We also planned to visit the Rialto Bridge which is the most famous bridge in Venice.  So we disembarked from our vaporetto there after about an hour cruising the Grand Canal.  The bridge and the market next door did not capture our attention, so we headed over to St. Marks square.  The tide was quite a bit lower so the square was not under water today.  The places that were flooded yesterday now had fancy outdoor cafes with bands and extremely expensive coffee for sale.  It was quite a change from yesterday.  While it was a lot prettier it somehow felt less genuine than the square under water.

This is the area of yesterdays picture of St. Marks under two feet of water.  Today it is one of the most expensive cafe’s in Venice.

It was much less crowded than yesterday even with the better weather.  The long Italian weekend was over, and there was only one cruise ship in town instead of the three that were here yesterday.  So when we walked by St. Marks Cathedral we were shocked to see there was no line at all.  Ton was in full photography mode so she sent me off to see how much it cost to enter.  Another shock, it was free, so we headed in for a walk.  St. Marks is the first cathedral we have come to that allows no photography so we do not have any pictures, but it was very beautiful.

Exterior shot of St. Marks Cathedral, as no interior photos are allowed.

By now we were quite hungry so we headed over to the old Jewish quarter of town where we had heard there were lots of restaurants.  It was a nice walk and to our surprise the further we got from the tourist part of town the wider the roads got which spread the crowds out, the shops and restaurants were still intriguing, we found a nice garden with several  interesting art works, and the people watching was still quite good.  

We both really enjoyed this sculpture called “Guardians of Time”.

After our late lunch we decided to head back to the ferry as it was getting towards dark.  While waiting we were treated to the cruise ship in town passing by on the canal with three tugs shepherding it along.  It was a final giant connection to the city of canals.

Sunset over Venice.

November 1, 2019 Ravenna IT

We departed Sienna reluctantly, the town really struck us as one of the most beautiful we had seen.  Part of the reason we left today is we had a fairly long drive and we thought it would be easier to do today because it is a holiday here in Italy. Our thinking was there would not be any trucks on the road (which was correct), and there would be fewer cars on the road as people would tend to stick around home (which was really incorrect).  It turns out this is a holiday for extended families to get together to celebrate, and lots of people are on the road.  We ran into our first traffic jam around Florence.  This was just a prelude to the mess we ran into around Bologna.  A drive I thought would take 2.5 hours ended up taking over 4 hours.  We were really regretting not sticking around Sienna.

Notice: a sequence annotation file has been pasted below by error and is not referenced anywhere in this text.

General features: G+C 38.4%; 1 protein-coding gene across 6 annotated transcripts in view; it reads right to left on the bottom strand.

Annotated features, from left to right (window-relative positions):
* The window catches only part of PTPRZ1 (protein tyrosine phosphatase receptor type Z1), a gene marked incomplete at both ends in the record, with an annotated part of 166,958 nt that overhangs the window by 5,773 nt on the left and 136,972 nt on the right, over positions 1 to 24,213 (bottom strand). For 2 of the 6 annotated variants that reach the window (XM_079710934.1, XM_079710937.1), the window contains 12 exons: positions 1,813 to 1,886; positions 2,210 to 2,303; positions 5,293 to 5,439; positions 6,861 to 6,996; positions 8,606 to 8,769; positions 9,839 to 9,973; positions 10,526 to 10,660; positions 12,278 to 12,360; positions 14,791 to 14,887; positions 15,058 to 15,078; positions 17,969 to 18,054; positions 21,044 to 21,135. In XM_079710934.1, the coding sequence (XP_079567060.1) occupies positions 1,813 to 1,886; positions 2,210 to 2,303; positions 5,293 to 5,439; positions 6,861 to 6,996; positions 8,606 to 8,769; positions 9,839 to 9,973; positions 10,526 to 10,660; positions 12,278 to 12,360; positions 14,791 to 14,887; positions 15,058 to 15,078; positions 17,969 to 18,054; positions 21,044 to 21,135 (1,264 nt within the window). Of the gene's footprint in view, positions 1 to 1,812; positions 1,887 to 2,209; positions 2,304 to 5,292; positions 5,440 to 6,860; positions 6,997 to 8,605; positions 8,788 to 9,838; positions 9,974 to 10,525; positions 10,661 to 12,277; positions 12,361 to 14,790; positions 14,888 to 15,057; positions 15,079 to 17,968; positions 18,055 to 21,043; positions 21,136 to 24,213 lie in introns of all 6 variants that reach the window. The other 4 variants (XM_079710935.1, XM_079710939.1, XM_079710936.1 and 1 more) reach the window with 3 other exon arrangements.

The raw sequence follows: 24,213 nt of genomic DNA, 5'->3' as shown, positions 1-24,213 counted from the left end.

We picked Ravenna because it is known for having impressive churches with World Heritage Mosaics.  It is also known for its’ writers as Dante finished the Inferno here.  It was also one of Byron’s favorite cities.  We also picked it because it had several campgrounds near the ocean.  When we first entered the town we were in a highly industrialized area with factories and lots of shipping containers so the initial impression of Ravenna was not spectacular.  When we got down to the beach front where the bulk of the campgrounds were it was extremely quiet.  The campground I had programmed into Greta Garmin was closed, I told Ton not to worry as there were two more just up the street, but they were all closed also.  We pulled over and began working on a plan B, do we brave the traffic and continue on to Venice, look for another city to spend the night in, or try the last campground in Ravenna which was on the other side of town. We decided to give the last campground a try before moving on.  It was about 11km away and we ended up on this weird unused freeway thru industrial sites.  We were the only vehicle on the road until we came upon a car that had somehow managed to drive into the center divider and was being tended to by a tow truck and a couple of police.